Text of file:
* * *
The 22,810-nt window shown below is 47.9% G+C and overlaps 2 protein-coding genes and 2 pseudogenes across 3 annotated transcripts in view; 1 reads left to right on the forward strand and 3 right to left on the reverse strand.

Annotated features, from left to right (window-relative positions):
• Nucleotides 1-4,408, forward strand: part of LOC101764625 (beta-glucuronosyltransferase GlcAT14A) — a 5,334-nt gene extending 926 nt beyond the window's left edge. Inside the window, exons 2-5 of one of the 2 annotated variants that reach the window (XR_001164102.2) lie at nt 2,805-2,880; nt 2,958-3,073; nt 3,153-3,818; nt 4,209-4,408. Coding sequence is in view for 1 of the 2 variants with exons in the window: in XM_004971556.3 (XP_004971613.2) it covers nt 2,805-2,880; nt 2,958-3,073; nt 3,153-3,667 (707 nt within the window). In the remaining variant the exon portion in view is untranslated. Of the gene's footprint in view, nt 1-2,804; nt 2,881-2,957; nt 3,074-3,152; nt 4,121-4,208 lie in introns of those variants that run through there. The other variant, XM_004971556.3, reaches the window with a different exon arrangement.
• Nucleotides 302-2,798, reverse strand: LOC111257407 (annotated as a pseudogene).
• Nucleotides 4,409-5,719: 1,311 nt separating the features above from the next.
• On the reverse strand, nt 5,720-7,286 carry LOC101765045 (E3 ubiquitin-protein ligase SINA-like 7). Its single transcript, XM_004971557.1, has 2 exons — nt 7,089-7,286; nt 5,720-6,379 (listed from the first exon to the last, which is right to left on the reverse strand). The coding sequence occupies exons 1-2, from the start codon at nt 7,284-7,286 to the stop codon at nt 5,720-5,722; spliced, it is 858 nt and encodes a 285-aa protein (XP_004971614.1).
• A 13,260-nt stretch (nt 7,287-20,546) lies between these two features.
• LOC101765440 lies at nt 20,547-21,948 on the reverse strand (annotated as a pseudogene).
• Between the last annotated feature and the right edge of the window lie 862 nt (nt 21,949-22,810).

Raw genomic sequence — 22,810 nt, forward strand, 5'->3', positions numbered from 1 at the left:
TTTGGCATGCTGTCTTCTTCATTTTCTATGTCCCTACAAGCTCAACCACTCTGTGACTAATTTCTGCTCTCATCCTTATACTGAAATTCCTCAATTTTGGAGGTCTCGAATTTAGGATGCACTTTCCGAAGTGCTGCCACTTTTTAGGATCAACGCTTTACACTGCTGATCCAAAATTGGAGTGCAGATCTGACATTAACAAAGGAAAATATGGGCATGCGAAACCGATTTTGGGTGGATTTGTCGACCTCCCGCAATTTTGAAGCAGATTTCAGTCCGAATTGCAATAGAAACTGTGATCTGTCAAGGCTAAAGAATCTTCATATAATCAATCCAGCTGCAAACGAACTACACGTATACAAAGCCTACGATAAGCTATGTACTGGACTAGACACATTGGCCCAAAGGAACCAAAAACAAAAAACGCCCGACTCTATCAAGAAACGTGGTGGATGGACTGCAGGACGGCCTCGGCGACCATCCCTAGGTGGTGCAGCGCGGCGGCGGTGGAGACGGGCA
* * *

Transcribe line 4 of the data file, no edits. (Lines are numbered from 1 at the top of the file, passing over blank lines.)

• Nucleotides 302-2,798, reverse strand: LOC111257407 (annotated as a pseudogene).